Finally, antitrust agencies intervening in patent holdup and licensing disputes on behalf of one party to a patent licensing agreement risks transforming the agency into a price regulator. Apple’s fundamental complaint in its own litigation, and the core of the similar FTC allegation against Qualcomm, is that royalty rates are too high. The risks to competition and consumers of antitrust courts and agencies playing the role of central planner for the innovation economy are well known, and are at the peak when the antitrust enterprise is used to set prices, mandate a particular organizational structure for the firm, or to intervene in garden variety contract and patent disputes in high-tech markets.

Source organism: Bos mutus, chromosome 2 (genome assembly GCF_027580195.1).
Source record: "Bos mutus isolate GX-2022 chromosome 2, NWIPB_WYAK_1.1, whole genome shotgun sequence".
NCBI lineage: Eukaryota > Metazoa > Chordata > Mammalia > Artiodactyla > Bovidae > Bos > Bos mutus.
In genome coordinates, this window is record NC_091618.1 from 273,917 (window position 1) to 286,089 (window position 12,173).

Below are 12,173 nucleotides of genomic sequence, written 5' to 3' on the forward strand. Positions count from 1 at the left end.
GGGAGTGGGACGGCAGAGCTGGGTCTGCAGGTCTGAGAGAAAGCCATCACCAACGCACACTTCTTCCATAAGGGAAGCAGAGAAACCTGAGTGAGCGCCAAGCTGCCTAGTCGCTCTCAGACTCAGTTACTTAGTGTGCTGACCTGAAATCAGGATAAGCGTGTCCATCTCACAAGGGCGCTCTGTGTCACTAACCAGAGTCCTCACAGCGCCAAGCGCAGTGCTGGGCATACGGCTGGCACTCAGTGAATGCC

The current Commission did not vote out the Complaint now being litigated in the Northern District of California. That case was initiated by an entirely different set of Commissioners. It is difficult to imagine the new Commissioners having no reaction to the Apple documents, and in particular to the perception they create that Apple was successful in manipulating the agency in its strategy to bolster its negotiating position against Qualcomm. A thorough reevaluation of the evidence here might well lead the current Commission to reconsider the merits of the agency’s position in the litigation and whether continuing is in the public interest. The Apple documents, should they enter the record, may affect significantly the Ninth Circuit’s or Supreme Court’s understanding of the FTC’s theory of harm.